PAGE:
The demonstration inside began when several students — independent of any organization — gathered outside the offices of Senate President Pro Tem Darrell Steinberg and Assemblyman Nielsen, intending to present them with a letter containing two demands.

    According to a narration provided by Kirk, the demands were: first, a commitment of nonapproval for a budget that does not increase funding for higher education; second, guaranteed funding for “student-initiated outreach and academic preparation, yield, and multicultural student development programs.”

    “We need to see some real results, now more than ever,” said UCSC second-year Claudia Magana, who was among the five students arrested. “We need to hold our legislatures accountable.”

    Steinberg met with a group of students and arranged for a follow-up to discuss their concerns on March 25. Nielsen, however, declined to speak to students.

    The sit-in began when 11 students refused to leave Nielson’s office until they were allowed to meet with the assemblyman. After asking them to vacate the office, CHP officers zip-tied the wrists of the five individuals who had decided to stay and escorted them to CHP headquarters.

    “These actions were taken by individuals to take it to the next level and push the envelope of prioritizing higher education,” UCSC first-year Natan Tietz said. Tietz was among the group of about 100 students gathered outside the offices in support of the sit-in.

    Present at the protest for a short period of time was Dolores Huerta. Huerta is considered by many to be a significant figure in the history of grassroots activism, due in part to her role as co-founder of the National Farm Workers Association with fellow civil rights activist Cesar Chávez. A building at Oakes College is named in her honor.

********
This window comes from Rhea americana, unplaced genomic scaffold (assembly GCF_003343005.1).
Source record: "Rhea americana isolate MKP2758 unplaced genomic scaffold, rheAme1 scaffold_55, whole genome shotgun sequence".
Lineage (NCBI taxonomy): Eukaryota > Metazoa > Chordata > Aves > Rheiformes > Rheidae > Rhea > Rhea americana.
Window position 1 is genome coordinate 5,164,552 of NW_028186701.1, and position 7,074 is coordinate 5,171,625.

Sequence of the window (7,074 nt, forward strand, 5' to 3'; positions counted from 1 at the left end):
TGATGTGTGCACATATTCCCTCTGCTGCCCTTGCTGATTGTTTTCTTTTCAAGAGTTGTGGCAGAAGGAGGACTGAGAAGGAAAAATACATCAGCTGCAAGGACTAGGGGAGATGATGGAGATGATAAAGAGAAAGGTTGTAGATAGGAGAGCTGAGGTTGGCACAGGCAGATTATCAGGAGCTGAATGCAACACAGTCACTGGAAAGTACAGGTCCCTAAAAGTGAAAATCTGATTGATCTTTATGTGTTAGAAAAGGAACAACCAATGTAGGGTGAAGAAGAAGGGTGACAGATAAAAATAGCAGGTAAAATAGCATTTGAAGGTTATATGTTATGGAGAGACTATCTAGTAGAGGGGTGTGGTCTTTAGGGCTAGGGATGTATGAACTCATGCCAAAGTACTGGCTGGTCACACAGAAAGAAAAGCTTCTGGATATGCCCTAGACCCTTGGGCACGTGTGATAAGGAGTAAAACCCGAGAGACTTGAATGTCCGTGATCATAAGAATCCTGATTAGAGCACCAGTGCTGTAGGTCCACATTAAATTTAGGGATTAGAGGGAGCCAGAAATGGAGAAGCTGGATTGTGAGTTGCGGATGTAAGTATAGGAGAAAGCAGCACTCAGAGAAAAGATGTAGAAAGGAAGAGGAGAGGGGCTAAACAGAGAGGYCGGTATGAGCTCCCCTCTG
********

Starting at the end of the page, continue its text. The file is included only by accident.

“[Dolores Huerta] is an amazing figure in terms of activism and support for education,” Magana said. “To have someone who is so historically significant in social activism support your issue is very empowering.”

    In the hours preceding the sit-in, students and members of the legislature spoke to the crowd of hundreds of supporters on the north steps of the Capitol. Many students spoke to the importance of rallying for public education.

    “From all across the state, we’ve come together to say that education is a right and not a privilege,” said Victor Sanchez, UCSC’s Student Union Assembly (SUA) external vice chair. Sanchez also serves as president of the University of California Student Association (UCSA), whose members organized the day’s events.

    On the north steps, over the noise of another speaker, Democratic Assemblyman Warren Furutani explained his reasons for supporting the student mobilization.

    “We need to circumvent the legislative process,” he said. “Grassroots is the way to go.”

    Furutani went on to discuss the significance of bringing the struggle to the Capitol.

    “On my desk I have a green light and a red light,” he said about the process of passing legislation. “Often we forget that we are voting on people’s lives. When people come to Sacramento it puts a face [to that]. It humanizes it and makes it about the people.”